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BBSRC SWBio DTP Studentship: Predicting the outcome of coinfection using a model of TB in mice

Cardiff School of Biosciences

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Dr J Lello , Dr S Perkins No more applications being accepted Competition Funded PhD Project (Students Worldwide)

About the Project

Most animals, including humans in the developing world, are simultaneously infected by multiple pathogen species, termed coinfection. Coinfecting pathogens often interact with one another and this can affect: i) the number of pathogens within a host, ii) pathogen transmission between hosts, iii) disease severity and iv) the effectiveness of pathogen control measures (e.g. vaccines). Despite their importance, we know little about the consequences of the vast majority of coinfections, as there are so many possible pathogen combinations that could occur in any given host. Our research team has developed a possible mechanism to deal with this complexity, by creating a theoretical framework through which the consequences of a wide range of coinfections might be predicted [1,2]. We have already tested this framework for one coinfection scenario, but for the framework to be useful in a practical context we need to develop it further and test it for a range of pathogen coinfections. This PhD will test our predictive framework using laboratory mice. The effect of coinfection with the core pathogen Mycobacterium manresensis and a wide range of other pathogen species, including helminths, bacteria and viruses will be assessed. With our collaborator’s at Hospital Germans Trias i Pujol in Barcelona, we will first undertake individual pathogen infections, recording the pathogen burdens and host immune response and pathology. We will use these data to develop and parameterise a mathematical model based on our predictive framework and then apply that model to predict the outcome of combined infections of M. manrensis with the other pathogen groups. Finally, we will test and validate our model in a series of coinfection experiments. The project will combine in vivo experiments, immunology and pathology assays with statistical and mathematical modelling, providing the successful candidate with unprecedented level of interdisciplinary training. The project is at the cutting edge of research on coinfection, a rapidly expanding research field. Further, our mouse model of TB mirrors this disease in other animals and humans. TB is a cause of severe economic losses and a significant animal welfare issue within the agricultural industry worldwide. In the UK alone TB management and control cost around £50M per annum. In humans TB is one of the most important infectious diseases killing around 1.5 billion people per year. Overall, therefore, this PhD will provide the student with the skills and knowledge for a wide range of future career choices including both fundamental and applied research.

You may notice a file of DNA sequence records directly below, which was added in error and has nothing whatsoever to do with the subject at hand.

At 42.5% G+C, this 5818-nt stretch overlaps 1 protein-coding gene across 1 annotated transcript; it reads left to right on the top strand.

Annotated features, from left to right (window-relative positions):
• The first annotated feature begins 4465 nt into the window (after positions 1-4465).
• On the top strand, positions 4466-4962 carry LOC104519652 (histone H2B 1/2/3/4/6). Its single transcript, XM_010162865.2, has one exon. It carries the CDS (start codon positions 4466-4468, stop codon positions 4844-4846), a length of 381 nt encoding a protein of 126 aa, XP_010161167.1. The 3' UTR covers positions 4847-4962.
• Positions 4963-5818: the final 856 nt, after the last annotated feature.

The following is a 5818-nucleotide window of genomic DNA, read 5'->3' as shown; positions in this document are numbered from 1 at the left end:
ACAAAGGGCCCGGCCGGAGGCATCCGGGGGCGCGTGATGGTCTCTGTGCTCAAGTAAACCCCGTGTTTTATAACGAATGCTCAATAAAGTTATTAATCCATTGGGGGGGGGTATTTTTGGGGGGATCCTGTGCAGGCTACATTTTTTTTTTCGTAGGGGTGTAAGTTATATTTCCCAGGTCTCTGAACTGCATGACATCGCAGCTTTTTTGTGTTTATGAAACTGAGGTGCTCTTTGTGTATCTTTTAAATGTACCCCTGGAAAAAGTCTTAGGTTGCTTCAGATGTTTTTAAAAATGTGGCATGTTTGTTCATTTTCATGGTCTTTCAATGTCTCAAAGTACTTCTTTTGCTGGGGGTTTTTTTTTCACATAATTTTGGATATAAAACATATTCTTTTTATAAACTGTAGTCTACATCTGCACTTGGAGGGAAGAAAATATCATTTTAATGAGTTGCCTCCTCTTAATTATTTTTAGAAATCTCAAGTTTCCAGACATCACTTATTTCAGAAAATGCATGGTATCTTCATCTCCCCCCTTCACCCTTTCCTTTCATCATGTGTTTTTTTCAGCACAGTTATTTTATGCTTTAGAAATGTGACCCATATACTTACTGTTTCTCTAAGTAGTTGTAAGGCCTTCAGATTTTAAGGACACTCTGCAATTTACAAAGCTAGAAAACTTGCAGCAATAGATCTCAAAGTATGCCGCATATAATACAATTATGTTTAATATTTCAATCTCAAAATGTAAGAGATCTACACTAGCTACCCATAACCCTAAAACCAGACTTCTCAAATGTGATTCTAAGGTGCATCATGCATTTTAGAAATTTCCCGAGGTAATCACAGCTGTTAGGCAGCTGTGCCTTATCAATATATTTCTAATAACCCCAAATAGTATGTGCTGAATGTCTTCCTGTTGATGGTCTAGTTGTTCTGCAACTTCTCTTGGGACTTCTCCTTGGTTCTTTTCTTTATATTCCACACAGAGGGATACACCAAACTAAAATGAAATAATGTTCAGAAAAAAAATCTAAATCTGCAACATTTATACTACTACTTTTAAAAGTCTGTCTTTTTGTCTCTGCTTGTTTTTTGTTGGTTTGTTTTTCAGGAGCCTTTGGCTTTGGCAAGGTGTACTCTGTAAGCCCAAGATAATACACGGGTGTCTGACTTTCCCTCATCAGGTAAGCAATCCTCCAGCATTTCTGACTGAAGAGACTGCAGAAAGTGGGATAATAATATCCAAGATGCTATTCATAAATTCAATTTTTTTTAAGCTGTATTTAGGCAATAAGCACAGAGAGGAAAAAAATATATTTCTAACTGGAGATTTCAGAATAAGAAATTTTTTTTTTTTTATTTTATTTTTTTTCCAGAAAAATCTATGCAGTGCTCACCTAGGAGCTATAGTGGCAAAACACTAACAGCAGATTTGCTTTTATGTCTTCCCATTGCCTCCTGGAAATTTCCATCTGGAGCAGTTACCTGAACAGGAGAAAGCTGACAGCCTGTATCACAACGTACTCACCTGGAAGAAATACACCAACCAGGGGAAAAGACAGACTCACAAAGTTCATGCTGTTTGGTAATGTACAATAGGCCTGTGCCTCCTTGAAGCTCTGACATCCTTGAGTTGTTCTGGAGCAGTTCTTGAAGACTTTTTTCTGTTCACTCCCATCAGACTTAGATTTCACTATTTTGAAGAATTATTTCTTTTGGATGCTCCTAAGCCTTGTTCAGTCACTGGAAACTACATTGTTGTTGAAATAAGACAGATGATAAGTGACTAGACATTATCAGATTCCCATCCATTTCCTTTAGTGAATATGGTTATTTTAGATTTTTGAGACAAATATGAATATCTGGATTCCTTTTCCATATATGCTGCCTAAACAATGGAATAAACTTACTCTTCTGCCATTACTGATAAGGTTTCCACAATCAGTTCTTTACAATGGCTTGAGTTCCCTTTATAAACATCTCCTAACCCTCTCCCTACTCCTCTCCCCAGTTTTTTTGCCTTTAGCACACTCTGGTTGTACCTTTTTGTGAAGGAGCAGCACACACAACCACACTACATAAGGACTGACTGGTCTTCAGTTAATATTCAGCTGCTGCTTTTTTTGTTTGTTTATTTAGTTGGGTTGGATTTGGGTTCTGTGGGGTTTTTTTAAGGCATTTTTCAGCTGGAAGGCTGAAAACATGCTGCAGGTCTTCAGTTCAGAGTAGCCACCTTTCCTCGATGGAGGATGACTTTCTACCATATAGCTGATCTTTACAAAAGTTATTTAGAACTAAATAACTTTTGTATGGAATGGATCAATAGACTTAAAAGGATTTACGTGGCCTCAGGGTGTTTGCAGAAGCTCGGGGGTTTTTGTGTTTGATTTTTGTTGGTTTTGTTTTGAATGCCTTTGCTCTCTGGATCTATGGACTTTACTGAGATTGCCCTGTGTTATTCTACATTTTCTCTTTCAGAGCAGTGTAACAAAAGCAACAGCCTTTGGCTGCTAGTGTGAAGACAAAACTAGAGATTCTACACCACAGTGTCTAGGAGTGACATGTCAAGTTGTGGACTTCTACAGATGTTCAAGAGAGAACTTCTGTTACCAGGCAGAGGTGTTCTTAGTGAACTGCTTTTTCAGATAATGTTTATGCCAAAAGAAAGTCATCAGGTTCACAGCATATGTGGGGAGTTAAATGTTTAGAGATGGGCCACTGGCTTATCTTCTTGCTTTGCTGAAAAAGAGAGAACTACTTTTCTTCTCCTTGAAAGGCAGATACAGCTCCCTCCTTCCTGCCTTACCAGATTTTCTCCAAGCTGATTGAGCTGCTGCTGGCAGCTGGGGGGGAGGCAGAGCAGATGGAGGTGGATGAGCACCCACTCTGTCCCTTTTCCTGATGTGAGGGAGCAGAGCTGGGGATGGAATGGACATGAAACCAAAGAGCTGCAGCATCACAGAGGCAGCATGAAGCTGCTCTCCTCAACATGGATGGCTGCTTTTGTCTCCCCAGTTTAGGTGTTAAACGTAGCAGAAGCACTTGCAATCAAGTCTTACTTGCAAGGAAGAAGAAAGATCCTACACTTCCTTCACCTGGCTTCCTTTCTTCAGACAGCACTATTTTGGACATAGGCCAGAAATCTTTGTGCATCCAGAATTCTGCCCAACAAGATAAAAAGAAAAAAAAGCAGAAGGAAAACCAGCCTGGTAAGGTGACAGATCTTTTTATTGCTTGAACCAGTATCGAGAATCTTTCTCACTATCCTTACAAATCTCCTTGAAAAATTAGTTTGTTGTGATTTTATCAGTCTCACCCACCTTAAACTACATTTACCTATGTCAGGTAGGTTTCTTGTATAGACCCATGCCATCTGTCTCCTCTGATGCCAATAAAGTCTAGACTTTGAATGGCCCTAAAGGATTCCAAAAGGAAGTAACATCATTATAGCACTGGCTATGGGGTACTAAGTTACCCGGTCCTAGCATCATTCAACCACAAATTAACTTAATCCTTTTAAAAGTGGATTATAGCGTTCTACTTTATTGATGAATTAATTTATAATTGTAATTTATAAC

Applicants for a studentship must have obtained, or be about to obtain, a First or Upper Second Class UK Honours degree, or the equivalent qualifications gained outside the UK, in an appropriate area of science or technology. Applicants with a Lower Second Class degree will be considered if they also have a Master’s degree or have significant relevant non-academic experience.

In addition, due to the strong mathematical component of the taught course in the first year and the quantitative emphasis in our projects, a minimum of a grade B in A-level Maths or an equivalent qualification or experience is required.

Applicants must ensure they highlight their Maths background within their application and to upload any supporting evidence.

Funding Notes

A fully-funded four year SWBio DTP studentship will cover:
• a stipend* (at the standard UKRI rate; £15,285 per annum for 2020-2021)
• research and training costs
• tuition fees (at the standard UKRI rate)
• additional funds to support fieldwork, conferences and a 3-month placement


[1] Lello, J. et al. (2018) Predicting the effects of parasite co-infection across species boundaries. Proceedings of the Royal Society B: Biological Sciences 285(1874): e20172610. (10.1098/rspb.2017.2610)
[2] Lello, J. and Hussell, T. (2008) Functional group/guild modelling of inter-specific pathogen interactions: A potential tool for predicting the consequences of co-infection. Parasitology 135(7): 825-839. (10.1017/S0031182008000383)
Additional reading:
Risco, D. et al. (2014) Severity of bovine tuberculosis is associated with co-infection with common pathogens in wild boar. PLoS One 9(10): e110123 (10.1371/journal.pone.0110123 )

This studentship has a start date of October 2021. In order to be considered you must submit a formal application via Cardiff University’s online application service. (To access the application system, click the 'Visit Institution' button on this advert) 
There is a box at the top right of the page labelled ‘Apply’, please ensure you select the correct ‘Qualification’ (Doctor of Philosophy), the correct ‘Mode of Study’ (Full Time) and the correct ‘Start Date’ (October 2021). This will take you to the application portal. 
In order to be considered candidates must submit the following information: 
• Supporting statement 
• CV 
• Qualification certificates 
• Proof of English language (if applicable)
• In the research proposal section of the application, please specify the project title and supervisors of the project and copy the project description in the text box provided. In the funding section, select “I will be applying for a scholarship/grant” and specify advertised funding from BBSRC SWBio DTP. If you are applying for more than one Cardiff University project, please note this in the research proposal section as the form only allows you to enter one title.

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